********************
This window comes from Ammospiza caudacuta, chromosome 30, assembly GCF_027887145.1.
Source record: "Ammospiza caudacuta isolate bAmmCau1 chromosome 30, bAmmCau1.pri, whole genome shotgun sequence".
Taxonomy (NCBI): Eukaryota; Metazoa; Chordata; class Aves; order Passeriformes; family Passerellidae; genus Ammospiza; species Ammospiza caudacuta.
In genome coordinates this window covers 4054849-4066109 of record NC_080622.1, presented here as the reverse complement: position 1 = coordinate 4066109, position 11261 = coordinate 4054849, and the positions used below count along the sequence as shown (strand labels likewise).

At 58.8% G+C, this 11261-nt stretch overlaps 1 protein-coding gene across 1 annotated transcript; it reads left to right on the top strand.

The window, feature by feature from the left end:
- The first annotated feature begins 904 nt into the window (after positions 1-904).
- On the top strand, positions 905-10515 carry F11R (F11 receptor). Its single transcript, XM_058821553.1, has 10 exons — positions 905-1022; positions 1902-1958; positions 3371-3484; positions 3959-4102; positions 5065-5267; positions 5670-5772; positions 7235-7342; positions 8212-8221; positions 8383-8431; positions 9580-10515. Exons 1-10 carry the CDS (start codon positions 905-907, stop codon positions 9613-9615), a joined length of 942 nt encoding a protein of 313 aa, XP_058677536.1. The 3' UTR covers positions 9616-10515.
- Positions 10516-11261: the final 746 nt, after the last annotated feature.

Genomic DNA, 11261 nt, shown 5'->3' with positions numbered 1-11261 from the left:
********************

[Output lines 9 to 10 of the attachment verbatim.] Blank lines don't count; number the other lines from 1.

- Positions 10516-11261: the final 746 nt, after the last annotated feature.

Genomic DNA, 11261 nt, shown 5'->3' with positions numbered 1-11261 from the left: